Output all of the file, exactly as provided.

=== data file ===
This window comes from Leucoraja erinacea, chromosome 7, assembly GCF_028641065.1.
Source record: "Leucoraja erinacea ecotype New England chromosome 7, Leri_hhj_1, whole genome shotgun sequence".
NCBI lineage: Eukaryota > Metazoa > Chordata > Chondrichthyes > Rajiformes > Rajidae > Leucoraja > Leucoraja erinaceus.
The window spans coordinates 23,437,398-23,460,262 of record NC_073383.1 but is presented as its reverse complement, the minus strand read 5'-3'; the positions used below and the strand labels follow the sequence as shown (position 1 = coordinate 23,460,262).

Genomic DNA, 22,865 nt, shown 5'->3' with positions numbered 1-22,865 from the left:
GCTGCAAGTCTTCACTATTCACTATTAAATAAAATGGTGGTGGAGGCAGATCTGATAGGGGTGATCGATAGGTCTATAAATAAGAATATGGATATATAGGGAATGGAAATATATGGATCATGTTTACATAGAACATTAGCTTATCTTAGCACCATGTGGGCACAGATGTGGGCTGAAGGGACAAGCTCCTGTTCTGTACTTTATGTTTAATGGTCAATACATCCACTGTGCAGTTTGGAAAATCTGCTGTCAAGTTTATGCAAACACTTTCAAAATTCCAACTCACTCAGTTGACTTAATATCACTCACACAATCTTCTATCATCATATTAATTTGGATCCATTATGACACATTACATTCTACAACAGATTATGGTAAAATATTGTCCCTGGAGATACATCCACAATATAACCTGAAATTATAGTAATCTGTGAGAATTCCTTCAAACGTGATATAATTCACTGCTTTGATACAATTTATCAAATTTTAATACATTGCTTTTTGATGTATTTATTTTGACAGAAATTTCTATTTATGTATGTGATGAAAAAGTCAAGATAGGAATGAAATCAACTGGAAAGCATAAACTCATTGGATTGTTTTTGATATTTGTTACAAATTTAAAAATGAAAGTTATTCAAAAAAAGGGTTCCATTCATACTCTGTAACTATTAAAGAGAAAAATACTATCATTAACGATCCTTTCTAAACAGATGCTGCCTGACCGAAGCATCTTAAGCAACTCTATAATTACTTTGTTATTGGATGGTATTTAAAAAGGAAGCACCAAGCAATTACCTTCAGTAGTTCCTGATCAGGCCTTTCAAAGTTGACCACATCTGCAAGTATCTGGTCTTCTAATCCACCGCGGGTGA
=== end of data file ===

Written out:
This window comes from Leucoraja erinacea, chromosome 7, assembly GCF_028641065.1.
Source record: "Leucoraja erinacea ecotype New England chromosome 7, Leri_hhj_1, whole genome shotgun sequence".
NCBI lineage: Eukaryota > Metazoa > Chordata > Chondrichthyes > Rajiformes > Rajidae > Leucoraja > Leucoraja erinaceus.
The window spans coordinates 23,437,398-23,460,262 of record NC_073383.1 but is presented as its reverse complement, the minus strand read 5'-3'; the positions used below and the strand labels follow the sequence as shown (position 1 = coordinate 23,460,262).

Genomic DNA, 22,865 nt, shown 5'->3' with positions numbered 1-22,865 from the left:
GCTGCAAGTCTTCACTATTCACTATTAAATAAAATGGTGGTGGAGGCAGATCTGATAGGGGTGATCGATAGGTCTATAAATAAGAATATGGATATATAGGGAATGGAAATATATGGATCATGTTTACATAGAACATTAGCTTATCTTAGCACCATGTGGGCACAGATGTGGGCTGAAGGGACAAGCTCCTGTTCTGTACTTTATGTTTAATGGTCAATACATCCACTGTGCAGTTTGGAAAATCTGCTGTCAAGTTTATGCAAACACTTTCAAAATTCCAACTCACTCAGTTGACTTAATATCACTCACACAATCTTCTATCATCATATTAATTTGGATCCATTATGACACATTACATTCTACAACAGATTATGGTAAAATATTGTCCCTGGAGATACATCCACAATATAACCTGAAATTATAGTAATCTGTGAGAATTCCTTCAAACGTGATATAATTCACTGCTTTGATACAATTTATCAAATTTTAATACATTGCTTTTTGATGTATTTATTTTGACAGAAATTTCTATTTATGTATGTGATGAAAAAGTCAAGATAGGAATGAAATCAACTGGAAAGCATAAACTCATTGGATTGTTTTTGATATTTGTTACAAATTTAAAAATGAAAGTTATTCAAAAAAAGGGTTCCATTCATACTCTGTAACTATTAAAGAGAAAAATACTATCATTAACGATCCTTTCTAAACAGATGCTGCCTGACCGAAGCATCTTAAGCAACTCTATAATTACTTTGTTATTGGATGGTATTTAAAAAGGAAGCACCAAGCAATTACCTTCAGTAGTTCCTGATCAGGCCTTTCAAAGTTGACCACATCTGCAAGTATCTGGTCTTCTAATCCACCGCGGGTGA